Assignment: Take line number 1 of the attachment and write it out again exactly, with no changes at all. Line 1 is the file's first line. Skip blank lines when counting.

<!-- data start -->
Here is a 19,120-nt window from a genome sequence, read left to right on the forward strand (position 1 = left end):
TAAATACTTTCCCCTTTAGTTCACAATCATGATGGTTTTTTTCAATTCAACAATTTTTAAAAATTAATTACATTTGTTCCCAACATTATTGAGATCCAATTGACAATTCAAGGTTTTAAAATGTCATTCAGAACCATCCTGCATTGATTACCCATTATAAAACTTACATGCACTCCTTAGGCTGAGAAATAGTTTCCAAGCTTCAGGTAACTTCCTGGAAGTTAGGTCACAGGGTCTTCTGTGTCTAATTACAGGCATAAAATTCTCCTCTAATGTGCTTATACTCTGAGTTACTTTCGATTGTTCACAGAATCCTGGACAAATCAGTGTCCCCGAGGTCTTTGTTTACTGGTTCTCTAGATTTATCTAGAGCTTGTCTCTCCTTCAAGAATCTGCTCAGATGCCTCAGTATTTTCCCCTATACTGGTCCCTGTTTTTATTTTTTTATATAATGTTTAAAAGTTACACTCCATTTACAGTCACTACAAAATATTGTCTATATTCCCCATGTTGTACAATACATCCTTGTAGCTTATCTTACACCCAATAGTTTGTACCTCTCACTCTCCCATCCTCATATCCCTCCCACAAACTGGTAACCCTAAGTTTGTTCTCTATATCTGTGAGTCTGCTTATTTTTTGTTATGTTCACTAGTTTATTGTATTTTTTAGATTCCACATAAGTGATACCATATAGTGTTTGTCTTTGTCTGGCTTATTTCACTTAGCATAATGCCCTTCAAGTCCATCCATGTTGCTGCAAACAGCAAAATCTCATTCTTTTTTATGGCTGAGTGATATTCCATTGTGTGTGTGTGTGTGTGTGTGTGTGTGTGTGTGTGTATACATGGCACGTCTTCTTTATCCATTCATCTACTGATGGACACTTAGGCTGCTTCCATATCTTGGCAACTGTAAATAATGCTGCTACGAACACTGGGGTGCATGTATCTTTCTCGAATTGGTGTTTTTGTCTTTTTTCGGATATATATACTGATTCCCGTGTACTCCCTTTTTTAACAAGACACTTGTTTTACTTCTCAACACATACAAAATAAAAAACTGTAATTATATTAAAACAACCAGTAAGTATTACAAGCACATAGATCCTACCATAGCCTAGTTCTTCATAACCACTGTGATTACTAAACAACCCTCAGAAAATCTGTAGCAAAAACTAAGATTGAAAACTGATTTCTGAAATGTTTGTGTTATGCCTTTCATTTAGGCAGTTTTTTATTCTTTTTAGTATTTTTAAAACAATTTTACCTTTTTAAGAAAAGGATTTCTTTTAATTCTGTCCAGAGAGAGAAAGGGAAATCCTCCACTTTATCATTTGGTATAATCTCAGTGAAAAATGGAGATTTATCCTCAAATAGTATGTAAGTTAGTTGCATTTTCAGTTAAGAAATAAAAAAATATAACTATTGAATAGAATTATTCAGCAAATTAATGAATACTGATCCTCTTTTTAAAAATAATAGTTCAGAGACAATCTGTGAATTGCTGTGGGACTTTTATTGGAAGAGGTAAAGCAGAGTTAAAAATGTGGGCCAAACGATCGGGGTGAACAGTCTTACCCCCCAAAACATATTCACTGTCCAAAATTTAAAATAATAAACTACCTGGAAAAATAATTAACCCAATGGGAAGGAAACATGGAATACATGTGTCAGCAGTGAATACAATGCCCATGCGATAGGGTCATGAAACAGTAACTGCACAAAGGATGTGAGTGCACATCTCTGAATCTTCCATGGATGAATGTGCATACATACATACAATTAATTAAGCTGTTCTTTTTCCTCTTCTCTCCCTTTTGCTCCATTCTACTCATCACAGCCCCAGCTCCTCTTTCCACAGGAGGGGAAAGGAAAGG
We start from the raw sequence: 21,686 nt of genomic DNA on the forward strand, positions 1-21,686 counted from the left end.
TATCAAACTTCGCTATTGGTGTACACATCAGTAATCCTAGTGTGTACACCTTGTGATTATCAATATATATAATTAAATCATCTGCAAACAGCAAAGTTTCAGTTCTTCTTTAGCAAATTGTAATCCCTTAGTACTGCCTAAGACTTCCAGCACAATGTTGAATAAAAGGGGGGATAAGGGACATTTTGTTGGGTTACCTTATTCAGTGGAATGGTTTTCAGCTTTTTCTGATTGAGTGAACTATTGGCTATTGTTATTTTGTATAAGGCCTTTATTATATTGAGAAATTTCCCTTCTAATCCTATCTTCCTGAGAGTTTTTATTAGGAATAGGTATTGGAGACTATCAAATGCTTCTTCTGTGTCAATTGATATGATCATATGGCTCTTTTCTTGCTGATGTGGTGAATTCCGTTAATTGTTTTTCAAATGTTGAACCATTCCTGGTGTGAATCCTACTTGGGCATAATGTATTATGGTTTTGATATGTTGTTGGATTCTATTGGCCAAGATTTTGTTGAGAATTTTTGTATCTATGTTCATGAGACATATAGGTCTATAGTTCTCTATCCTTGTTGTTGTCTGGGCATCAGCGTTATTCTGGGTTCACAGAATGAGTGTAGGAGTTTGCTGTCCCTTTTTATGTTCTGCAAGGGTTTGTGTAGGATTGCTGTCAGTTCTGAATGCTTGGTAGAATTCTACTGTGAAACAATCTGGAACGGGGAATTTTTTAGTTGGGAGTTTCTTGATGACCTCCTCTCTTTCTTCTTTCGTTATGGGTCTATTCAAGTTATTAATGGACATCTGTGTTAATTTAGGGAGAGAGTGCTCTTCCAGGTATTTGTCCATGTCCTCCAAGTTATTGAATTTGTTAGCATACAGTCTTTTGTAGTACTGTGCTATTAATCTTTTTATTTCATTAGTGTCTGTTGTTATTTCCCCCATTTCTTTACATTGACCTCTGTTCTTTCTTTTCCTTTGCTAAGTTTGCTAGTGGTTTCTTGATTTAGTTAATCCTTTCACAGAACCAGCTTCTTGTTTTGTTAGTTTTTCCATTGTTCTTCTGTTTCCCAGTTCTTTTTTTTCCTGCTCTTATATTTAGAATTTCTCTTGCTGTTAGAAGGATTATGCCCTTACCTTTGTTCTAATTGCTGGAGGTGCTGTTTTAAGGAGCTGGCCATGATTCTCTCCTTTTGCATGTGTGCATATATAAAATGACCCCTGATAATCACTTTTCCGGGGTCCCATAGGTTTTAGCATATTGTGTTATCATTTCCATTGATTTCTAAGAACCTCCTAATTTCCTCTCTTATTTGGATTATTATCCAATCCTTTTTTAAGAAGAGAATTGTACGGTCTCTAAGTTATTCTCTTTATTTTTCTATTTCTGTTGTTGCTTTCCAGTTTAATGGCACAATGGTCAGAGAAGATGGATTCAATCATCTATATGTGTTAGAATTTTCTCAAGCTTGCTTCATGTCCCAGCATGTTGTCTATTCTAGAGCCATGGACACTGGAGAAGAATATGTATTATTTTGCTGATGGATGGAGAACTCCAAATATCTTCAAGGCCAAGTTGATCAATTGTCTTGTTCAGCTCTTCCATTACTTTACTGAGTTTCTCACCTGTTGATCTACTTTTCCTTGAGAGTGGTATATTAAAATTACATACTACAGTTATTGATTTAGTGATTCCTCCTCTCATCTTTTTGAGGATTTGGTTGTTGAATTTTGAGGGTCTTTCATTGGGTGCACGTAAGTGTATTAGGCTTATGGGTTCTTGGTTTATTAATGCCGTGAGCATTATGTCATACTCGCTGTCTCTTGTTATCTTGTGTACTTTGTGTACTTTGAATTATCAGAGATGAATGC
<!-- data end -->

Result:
Here is a 19,120-nt window from a genome sequence, read left to right on the forward strand (position 1 = left end):